A Brief History of Egypt

By Tim Lambert

Ancient Egypt

By 5,000 BC the people of Egypt had begun farming. They also wove linen and made pottery. Later they learned to use bronze. About 3,200 BC the Egyptians invented writing. The first Egyptian in history was King Menes aka Narmer who lived shortly before 3,100 BC. At that time Egypt was divided into northern (lower) Egypt and southern (upper Egypt). In about 3118 Menes managed to unite the two. He made Memphis his capital.

Ancient Egypt was a highly organized society. The country was divided into 42 areas called nomes. Each one was governed by nomarch. Farmers paid part of their crops in taxes.

The first period of Egyptian history, which ended in 2181 BC is called the Old Kingdom. During it the pharaohs built pyramids. The first pyramid, the step pyramid was built by Zoser about 2665 BC. Others were built by the following pharaohs Sneferu and Khufu.

However central authority in Egypt eventually weakened. After about 1281 BC Egypt split into parts and there were civil wars between the rival areas. This period of civil disorder is called the First Intermediate Period and it lasted until 2055 BC. Finally, Mentuhotep II succeeded in reuniting Egypt and he founded the Middle Kingdom.

The Middle Kingdom lasted until 1650 BC. It was a great period of art and literature in Egypt. Furthermore, the pharaohs carried out successful military campaigns, and more pyramids were built. However, the Middle Kingdom was followed by the Second Intermediate Period.

About 1650 BC Palestinian people called the Hyksos seized power in northern Egypt. They ruled from the city of Avaris. However native Egyptians continued to rule southern Egypt and in 1550 BC they drove out the Hyksos and reunited Egypt. So began the New Kingdom. It lasted from 1550 to 1070 BC.

During this era, Egypt was rich and powerful once again. Egypt controlled Nubia, the land to the south, and invaded Palestine and Syria. Meanwhile, great new temples were built at Thebes, and pharaohs were buried in the Valley of the Kings. Then about 1364 BC, Akhenaten became pharaoh. He worshiped only the sun god Aten. However, his son Tutankhamun worshiped the old gods.

The New Kingdom collapsed in 1070 and gave way to another period of disunity. From this point, Egypt declined and never recovered its former glory.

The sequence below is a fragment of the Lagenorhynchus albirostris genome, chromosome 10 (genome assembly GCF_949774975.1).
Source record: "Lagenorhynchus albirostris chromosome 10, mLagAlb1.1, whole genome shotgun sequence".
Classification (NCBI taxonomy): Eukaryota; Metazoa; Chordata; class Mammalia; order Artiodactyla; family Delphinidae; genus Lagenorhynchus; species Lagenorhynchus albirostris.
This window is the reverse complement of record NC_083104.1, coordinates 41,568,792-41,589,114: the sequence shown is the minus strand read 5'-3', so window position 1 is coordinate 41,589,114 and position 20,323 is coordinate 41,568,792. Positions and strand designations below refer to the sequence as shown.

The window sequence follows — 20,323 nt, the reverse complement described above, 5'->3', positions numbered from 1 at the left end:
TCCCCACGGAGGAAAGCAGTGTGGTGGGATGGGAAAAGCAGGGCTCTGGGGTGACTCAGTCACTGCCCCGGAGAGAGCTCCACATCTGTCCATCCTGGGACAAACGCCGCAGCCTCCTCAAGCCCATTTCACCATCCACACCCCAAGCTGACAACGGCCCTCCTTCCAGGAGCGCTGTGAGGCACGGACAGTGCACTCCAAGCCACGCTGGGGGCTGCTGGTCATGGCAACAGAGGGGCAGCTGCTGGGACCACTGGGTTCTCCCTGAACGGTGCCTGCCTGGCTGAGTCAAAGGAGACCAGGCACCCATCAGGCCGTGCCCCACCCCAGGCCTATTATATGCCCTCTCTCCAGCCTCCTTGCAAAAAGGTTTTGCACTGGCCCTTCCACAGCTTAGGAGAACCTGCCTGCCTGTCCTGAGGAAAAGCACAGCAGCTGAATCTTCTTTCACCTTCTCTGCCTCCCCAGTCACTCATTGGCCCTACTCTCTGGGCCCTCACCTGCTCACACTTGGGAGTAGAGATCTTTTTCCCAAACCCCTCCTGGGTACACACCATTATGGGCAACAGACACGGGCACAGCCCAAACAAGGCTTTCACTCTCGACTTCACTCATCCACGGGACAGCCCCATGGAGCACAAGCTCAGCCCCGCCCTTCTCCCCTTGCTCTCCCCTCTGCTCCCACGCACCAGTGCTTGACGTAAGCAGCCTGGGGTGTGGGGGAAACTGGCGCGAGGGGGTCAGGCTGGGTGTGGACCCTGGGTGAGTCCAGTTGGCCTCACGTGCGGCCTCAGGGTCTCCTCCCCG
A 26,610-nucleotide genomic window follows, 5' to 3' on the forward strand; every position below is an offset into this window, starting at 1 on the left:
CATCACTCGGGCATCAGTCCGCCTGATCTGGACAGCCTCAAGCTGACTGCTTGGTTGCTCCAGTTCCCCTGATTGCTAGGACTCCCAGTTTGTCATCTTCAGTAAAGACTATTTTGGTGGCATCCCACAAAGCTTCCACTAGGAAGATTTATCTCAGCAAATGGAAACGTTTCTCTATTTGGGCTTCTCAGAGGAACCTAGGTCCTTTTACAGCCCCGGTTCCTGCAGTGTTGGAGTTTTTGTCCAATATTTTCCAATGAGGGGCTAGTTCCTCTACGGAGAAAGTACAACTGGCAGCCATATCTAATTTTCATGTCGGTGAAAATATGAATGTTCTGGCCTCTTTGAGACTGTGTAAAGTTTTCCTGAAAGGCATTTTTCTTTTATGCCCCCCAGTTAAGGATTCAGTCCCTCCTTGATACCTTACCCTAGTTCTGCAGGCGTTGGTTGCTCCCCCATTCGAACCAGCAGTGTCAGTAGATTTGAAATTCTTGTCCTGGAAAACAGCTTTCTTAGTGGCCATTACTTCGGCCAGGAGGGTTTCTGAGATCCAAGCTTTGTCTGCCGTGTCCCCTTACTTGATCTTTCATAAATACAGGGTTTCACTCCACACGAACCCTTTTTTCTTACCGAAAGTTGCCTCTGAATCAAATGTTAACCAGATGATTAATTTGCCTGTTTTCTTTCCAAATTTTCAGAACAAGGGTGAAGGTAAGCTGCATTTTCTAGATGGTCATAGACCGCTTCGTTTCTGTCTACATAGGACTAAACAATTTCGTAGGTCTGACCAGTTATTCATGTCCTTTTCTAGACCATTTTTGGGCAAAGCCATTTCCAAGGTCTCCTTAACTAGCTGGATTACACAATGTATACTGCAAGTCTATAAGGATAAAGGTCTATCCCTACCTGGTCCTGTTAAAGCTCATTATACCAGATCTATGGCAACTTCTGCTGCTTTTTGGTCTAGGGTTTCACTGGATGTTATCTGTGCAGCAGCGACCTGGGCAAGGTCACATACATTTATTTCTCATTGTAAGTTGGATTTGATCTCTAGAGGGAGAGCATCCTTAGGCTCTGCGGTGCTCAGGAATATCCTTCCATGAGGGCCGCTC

During the Third Intermediate Period, Egypt split into two halves, north, and south. However, in 747 BC kings from Nubia (the country south of Egypt) conquered Egypt and restored unity. Yet in 525 BC the Persians conquered Egypt. Then in 332, Alexander the Great conquered it.

After Alexander’s death, his empire split into parts. A Greek general called Ptolemy eventually took Egypt and for about 300 years his Greek descendants ruled Egypt. However, in 30 BC Egypt became a province of the Roman Empire and ceased to be an independent kingdom.

Meanwhile, a woman called Sobekneferu ruled Egypt around 1800 BC. Later a woman named Hatshepsut ruled Egypt c. 1479-1458 BC. Another woman, Twosret ruled Egypt c. 1191-1189 BC.

However, the real end of Ancient Egypt came with Christianity. It reached Alexandria by 70 AD and spread south by 180 AD. Christianity meant the end of the old religion and the end of Ancient Egyptian culture.

Modern Egypt

In the 4th century, the Roman Empire split into two. Egypt was part of the eastern half, known to us as the Byzantine Empire. However, in the 7th century, the Arabs conquered it. The Arabs invaded Egypt in 639 and by 642 all of Egypt was in their hands. It became part of an Islamic Empire and was ruled by Baghdad. However, in 868 an administrator called Ahmed Ibn Tulun declared Egypt independent but independence did not last long. His son and successor was assassinated and rule from Baghdad was reimposed.

Then in 969, Egypt was conquered by the Fatimids of Tunisia. The Fatimids ruled Egypt until 1171 and they built Cairo, which became the capital.

However in 1171 a Syrian named Salah-ad-Din, known in the West as Saladin, became ruler of Egypt. He founded a dynasty called the Ayyubids who ruled Egypt for nearly 80 years. Then in 1250, a man named Beybars seized power in Egypt. He and his successors were called the Mamluks and they ruled Egypt until 1517.